Now to the pages presented on this site, in brief. A sacrificial volume, in this case that of 1911, was located and unbound to the signature level. The signatures were each scanned at 400 pixels-per-inch and 24-bit color and each singular page saved to a file. This set of images, was saved into a “Raw” directory after the overscan was removed and a path created. The final attribute for this set of truly archival images then had metadata applied to the record set. In this instance metadata can be thought of as the old card catalogs those of a certain age remember at our local library. Only in lieu of describing a book, it has been applied to the pages of that book.
Archive.Org imageFrom this master set a duplicate set was created and placed in a directory entitled “Enhanced”. Using the aforementioned path, in essence the image sans anything not particular to the page itself, the page was tonally adjusted using several techniques particular to digital imaging. Additional adjustments being utilized as well, a series of images thus usable for creating images usable on the Internet can be created. This series of actions were stored in a script, and then that script was applied to the record set.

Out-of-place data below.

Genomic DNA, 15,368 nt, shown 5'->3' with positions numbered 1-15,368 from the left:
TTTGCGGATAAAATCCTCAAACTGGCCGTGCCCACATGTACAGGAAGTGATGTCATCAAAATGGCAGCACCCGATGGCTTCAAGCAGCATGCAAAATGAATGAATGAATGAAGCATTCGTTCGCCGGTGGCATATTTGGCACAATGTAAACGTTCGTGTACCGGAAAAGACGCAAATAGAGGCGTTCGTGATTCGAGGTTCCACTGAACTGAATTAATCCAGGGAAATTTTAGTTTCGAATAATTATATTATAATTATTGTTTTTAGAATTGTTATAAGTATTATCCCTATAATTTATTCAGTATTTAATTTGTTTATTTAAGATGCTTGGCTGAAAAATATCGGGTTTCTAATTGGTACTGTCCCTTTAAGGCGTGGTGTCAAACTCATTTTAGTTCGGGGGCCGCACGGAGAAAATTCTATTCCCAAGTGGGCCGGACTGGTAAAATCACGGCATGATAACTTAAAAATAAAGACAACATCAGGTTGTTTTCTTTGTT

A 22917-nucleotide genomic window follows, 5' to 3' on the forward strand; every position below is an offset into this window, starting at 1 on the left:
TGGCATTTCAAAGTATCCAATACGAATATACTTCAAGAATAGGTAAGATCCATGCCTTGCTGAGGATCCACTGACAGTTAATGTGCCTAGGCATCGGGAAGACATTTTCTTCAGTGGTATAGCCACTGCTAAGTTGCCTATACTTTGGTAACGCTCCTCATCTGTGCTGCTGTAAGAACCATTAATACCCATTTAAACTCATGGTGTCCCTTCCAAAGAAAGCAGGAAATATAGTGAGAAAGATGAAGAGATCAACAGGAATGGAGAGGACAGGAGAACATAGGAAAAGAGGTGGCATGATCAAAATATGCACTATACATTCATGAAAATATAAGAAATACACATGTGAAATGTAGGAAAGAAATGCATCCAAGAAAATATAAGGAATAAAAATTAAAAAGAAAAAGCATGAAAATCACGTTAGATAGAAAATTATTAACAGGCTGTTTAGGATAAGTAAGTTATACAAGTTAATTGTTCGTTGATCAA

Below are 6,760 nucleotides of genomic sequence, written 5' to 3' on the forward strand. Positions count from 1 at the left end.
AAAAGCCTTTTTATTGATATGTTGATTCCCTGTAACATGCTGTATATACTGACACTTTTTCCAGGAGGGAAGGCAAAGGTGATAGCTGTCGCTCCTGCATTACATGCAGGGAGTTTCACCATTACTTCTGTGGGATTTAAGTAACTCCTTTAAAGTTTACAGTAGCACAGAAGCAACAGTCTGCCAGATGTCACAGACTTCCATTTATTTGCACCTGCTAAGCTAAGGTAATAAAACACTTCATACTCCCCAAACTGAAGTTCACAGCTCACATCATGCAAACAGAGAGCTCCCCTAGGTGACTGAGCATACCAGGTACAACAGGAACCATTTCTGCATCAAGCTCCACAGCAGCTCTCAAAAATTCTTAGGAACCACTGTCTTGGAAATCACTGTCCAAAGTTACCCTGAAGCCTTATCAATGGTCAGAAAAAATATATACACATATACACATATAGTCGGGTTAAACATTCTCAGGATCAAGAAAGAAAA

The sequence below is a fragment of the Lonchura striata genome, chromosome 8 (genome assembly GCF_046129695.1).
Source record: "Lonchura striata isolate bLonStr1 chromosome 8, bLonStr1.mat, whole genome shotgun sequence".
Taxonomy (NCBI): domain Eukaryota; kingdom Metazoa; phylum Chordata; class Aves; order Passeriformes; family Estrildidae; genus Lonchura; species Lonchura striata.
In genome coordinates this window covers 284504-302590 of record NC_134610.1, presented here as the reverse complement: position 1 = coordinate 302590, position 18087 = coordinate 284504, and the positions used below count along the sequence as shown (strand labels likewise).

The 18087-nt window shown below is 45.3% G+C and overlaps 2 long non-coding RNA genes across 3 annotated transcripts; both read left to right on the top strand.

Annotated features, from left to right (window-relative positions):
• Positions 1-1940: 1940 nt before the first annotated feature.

The “Enhanced” directory thus created then becomes the input for the online images. A subtle drop shadow for aesthetic viewing was added and the images saved to a “PNG” directory. This, again, was performed using a set of scripts, permitting an easier digital workflow. This set of Internet images was then individually processed as to the total image dimensions. These are the image viewable on this web site.
The metadata, and this is specific only to the CMS software used on this web site, Joomla, then becomes the input to a spreadsheet. Using software specific only to the CMS Joomla software, this spreadsheet was created as it permits ease of use in creating the over 500 pages to be built for the online record set. In one section of this spreadsheet was placed the text of each page. In essence the text, having been OCRed, was copied and pasted into a text file to which corrections for errors was made. The resultant text was then back-fed into the spreadsheet. Why you may ask? This OCRed text becomes the basis of the search engine, both internal and external, that is used. The final aspect for the presentation was the uploading of the spreadsheet to a program that constructs the individual pages.